From the 2007 JavaOne :
The second puzzle, aptly titled "More Joys of Sets" has the user create HashMap keys that consist or several URL objects. Again, most of the audience was unable to guess the correct answer.
The important thing the audience learned here is that the URL object's equals() method is, in effect, broken. In this case, two URL objects are equal if they resolve to the same IP address and port, not just if they have equal strings. However, Bloch and Pugh point out an even more severe Achilles' Heel: the equality behavior differs depending on if you're connected to the network, where virtual addresses can resolve to the same host, or if you're not on the net, where the resolve is a blocking operation. So, as far as lessons learned, they recommend:
Don't use URL; use URI instead. URI makes no attempt to compare addresses or ports. In addition, don't use URL as a Set element or a Map key.
For API designers, the equals() method should not depend on the environment. For example, in this case, equality should not change if a computer is connected to the Internet versus standalone.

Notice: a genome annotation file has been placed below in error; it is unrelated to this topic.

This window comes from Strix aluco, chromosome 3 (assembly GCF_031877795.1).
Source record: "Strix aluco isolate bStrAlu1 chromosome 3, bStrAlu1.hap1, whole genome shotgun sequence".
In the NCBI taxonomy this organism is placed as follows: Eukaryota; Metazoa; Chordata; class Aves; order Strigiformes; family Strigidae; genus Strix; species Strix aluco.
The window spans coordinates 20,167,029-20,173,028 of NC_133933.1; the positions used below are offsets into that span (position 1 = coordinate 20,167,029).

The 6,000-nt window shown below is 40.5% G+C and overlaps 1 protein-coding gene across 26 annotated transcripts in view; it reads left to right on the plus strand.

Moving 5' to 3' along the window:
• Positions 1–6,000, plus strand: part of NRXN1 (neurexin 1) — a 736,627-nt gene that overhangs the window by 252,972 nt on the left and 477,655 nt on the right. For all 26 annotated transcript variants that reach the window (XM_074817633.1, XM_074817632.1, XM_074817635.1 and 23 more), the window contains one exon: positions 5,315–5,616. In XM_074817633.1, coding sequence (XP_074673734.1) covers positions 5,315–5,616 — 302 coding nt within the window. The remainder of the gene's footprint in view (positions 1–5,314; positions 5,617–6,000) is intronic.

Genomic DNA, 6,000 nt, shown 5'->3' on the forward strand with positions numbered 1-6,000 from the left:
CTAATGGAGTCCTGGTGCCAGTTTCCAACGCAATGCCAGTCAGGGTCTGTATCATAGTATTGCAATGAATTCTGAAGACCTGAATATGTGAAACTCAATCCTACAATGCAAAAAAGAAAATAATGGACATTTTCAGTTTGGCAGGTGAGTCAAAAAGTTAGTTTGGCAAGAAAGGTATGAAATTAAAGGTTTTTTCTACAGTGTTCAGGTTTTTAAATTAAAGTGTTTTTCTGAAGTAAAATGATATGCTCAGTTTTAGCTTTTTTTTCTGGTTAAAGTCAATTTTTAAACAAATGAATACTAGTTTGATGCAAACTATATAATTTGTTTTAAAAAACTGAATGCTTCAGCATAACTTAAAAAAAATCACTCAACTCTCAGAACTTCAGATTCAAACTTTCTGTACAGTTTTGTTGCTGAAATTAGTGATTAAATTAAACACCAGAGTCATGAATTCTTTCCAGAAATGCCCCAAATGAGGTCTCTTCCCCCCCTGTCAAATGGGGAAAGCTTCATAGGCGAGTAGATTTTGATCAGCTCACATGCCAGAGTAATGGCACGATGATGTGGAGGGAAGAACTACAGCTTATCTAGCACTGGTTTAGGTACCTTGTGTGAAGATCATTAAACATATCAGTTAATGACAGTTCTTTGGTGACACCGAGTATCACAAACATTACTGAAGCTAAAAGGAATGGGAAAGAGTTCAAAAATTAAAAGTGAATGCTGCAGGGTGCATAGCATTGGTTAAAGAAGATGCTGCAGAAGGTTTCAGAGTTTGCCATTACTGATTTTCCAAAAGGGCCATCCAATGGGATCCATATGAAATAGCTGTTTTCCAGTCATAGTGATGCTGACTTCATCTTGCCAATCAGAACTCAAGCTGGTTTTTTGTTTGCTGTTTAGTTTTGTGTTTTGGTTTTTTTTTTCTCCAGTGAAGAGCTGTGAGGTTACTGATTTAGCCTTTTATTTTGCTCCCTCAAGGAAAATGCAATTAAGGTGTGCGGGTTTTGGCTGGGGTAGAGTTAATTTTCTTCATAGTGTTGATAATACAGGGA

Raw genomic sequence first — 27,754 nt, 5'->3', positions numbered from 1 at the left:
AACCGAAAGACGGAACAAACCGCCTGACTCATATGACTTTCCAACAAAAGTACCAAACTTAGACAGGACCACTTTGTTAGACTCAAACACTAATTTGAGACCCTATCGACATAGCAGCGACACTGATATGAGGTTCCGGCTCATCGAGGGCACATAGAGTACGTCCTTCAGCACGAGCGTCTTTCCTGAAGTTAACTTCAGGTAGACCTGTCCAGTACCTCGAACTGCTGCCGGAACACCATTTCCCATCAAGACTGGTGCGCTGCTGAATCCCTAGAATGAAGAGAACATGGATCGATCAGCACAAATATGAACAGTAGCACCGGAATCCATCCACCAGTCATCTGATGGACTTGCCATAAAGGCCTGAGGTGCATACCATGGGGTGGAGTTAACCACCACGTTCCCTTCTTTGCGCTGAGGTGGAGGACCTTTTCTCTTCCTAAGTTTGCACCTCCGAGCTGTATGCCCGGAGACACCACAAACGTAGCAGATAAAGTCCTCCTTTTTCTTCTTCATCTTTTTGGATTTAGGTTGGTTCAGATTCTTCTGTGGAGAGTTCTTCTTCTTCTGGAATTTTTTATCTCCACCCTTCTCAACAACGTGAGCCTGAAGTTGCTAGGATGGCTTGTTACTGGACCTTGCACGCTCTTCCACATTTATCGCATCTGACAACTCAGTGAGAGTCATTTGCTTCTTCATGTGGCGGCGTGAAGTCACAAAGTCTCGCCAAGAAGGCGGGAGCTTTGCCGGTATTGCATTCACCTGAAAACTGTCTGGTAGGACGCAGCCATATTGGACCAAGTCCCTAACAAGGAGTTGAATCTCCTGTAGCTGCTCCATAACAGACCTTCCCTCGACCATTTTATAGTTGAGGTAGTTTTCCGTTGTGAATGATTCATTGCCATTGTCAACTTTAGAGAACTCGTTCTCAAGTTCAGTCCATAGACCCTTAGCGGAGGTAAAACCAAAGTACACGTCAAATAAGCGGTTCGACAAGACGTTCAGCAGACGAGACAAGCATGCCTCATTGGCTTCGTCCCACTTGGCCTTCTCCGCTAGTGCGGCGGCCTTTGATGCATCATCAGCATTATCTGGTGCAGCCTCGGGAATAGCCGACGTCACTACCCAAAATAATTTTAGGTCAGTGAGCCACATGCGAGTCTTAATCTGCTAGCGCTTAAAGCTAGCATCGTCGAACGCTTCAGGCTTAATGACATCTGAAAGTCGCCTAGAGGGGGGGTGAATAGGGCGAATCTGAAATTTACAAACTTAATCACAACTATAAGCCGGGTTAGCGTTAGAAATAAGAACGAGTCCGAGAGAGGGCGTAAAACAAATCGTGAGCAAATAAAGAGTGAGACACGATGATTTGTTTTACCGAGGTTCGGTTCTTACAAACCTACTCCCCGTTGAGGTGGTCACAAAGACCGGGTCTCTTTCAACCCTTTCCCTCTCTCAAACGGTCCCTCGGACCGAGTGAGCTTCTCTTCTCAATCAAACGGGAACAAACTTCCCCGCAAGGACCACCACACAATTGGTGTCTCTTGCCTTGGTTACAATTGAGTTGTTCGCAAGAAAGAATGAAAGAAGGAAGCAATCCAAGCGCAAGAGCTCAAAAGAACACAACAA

From the URI equals documentation :
For two hierarchical URIs to be considered equal, their paths must be equal and their queries must either both be undefined or else be equal.
In your case, the two path are different. one is "/" the other is "".
According to the URI RFC §6.2.3:
Implementations may use scheme-specific rules, at further processing
cost, to reduce the probability of false negatives. For example,
because the "http" scheme makes use of an authority component, has a
default port of "80", and defines an empty path to be equivalent to
"/", the following four URIs are equivalent:
It seems that this implementation doesn't use scheme-specific rules.